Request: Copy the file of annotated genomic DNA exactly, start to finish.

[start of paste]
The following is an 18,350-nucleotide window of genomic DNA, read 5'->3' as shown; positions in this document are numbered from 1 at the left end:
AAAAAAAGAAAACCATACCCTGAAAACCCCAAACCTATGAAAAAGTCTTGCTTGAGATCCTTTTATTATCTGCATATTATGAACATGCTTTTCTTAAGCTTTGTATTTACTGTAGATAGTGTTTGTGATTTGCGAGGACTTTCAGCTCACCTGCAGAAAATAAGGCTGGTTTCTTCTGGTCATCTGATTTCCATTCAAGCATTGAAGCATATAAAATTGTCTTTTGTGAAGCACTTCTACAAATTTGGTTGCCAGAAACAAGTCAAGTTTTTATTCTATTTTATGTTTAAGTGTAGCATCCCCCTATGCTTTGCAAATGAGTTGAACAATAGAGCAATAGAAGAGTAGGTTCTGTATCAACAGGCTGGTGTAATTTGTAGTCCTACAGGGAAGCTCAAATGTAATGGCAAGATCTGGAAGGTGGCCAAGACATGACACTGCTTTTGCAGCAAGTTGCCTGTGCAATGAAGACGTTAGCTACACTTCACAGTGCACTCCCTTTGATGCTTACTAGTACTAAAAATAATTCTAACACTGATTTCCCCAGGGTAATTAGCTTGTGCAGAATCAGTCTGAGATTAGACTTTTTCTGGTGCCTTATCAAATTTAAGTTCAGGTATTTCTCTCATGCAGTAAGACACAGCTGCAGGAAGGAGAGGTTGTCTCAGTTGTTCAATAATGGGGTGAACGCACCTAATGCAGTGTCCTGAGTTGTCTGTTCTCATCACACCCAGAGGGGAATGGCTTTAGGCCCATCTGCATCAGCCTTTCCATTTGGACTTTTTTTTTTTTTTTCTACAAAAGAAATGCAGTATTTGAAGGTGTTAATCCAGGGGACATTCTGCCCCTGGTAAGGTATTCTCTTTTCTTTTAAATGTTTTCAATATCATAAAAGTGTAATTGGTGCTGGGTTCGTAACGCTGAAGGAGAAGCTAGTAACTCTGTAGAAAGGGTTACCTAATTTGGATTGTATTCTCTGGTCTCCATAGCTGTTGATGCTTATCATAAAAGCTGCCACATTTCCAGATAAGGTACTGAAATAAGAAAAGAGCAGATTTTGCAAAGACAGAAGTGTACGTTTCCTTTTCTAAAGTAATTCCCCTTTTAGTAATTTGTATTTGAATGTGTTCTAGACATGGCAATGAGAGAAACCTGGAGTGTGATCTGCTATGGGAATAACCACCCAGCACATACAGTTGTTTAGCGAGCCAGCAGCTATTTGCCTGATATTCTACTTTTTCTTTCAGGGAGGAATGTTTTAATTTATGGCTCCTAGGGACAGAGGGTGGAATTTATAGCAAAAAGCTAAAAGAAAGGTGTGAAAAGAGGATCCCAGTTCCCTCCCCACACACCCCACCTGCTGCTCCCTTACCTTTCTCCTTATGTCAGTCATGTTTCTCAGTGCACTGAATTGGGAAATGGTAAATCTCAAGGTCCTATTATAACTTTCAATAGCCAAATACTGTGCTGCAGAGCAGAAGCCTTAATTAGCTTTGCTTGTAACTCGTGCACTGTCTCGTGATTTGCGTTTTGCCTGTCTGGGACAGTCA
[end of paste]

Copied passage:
The following is an 18,350-nucleotide window of genomic DNA, read 5'->3' as shown; positions in this document are numbered from 1 at the left end:
AAAAAAAGAAAACCATACCCTGAAAACCCCAAACCTATGAAAAAGTCTTGCTTGAGATCCTTTTATTATCTGCATATTATGAACATGCTTTTCTTAAGCTTTGTATTTACTGTAGATAGTGTTTGTGATTTGCGAGGACTTTCAGCTCACCTGCAGAAAATAAGGCTGGTTTCTTCTGGTCATCTGATTTCCATTCAAGCATTGAAGCATATAAAATTGTCTTTTGTGAAGCACTTCTACAAATTTGGTTGCCAGAAACAAGTCAAGTTTTTATTCTATTTTATGTTTAAGTGTAGCATCCCCCTATGCTTTGCAAATGAGTTGAACAATAGAGCAATAGAAGAGTAGGTTCTGTATCAACAGGCTGGTGTAATTTGTAGTCCTACAGGGAAGCTCAAATGTAATGGCAAGATCTGGAAGGTGGCCAAGACATGACACTGCTTTTGCAGCAAGTTGCCTGTGCAATGAAGACGTTAGCTACACTTCACAGTGCACTCCCTTTGATGCTTACTAGTACTAAAAATAATTCTAACACTGATTTCCCCAGGGTAATTAGCTTGTGCAGAATCAGTCTGAGATTAGACTTTTTCTGGTGCCTTATCAAATTTAAGTTCAGGTATTTCTCTCATGCAGTAAGACACAGCTGCAGGAAGGAGAGGTTGTCTCAGTTGTTCAATAATGGGGTGAACGCACCTAATGCAGTGTCCTGAGTTGTCTGTTCTCATCACACCCAGAGGGGAATGGCTTTAGGCCCATCTGCATCAGCCTTTCCATTTGGACTTTTTTTTTTTTTTTCTACAAAAGAAATGCAGTATTTGAAGGTGTTAATCCAGGGGACATTCTGCCCCTGGTAAGGTATTCTCTTTTCTTTTAAATGTTTTCAATATCATAAAAGTGTAATTGGTGCTGGGTTCGTAACGCTGAAGGAGAAGCTAGTAACTCTGTAGAAAGGGTTACCTAATTTGGATTGTATTCTCTGGTCTCCATAGCTGTTGATGCTTATCATAAAAGCTGCCACATTTCCAGATAAGGTACTGAAATAAGAAAAGAGCAGATTTTGCAAAGACAGAAGTGTACGTTTCCTTTTCTAAAGTAATTCCCCTTTTAGTAATTTGTATTTGAATGTGTTCTAGACATGGCAATGAGAGAAACCTGGAGTGTGATCTGCTATGGGAATAACCACCCAGCACATACAGTTGTTTAGCGAGCCAGCAGCTATTTGCCTGATATTCTACTTTTTCTTTCAGGGAGGAATGTTTTAATTTATGGCTCCTAGGGACAGAGGGTGGAATTTATAGCAAAAAGCTAAAAGAAAGGTGTGAAAAGAGGATCCCAGTTCCCTCCCCACACACCCCACCTGCTGCTCCCTTACCTTTCTCCTTATGTCAGTCATGTTTCTCAGTGCACTGAATTGGGAAATGGTAAATCTCAAGGTCCTATTATAACTTTCAATAGCCAAATACTGTGCTGCAGAGCAGAAGCCTTAATTAGCTTTGCTTGTAACTCGTGCACTGTCTCGTGATTTGCGTTTTGCCTGTCTGGGACAGTCA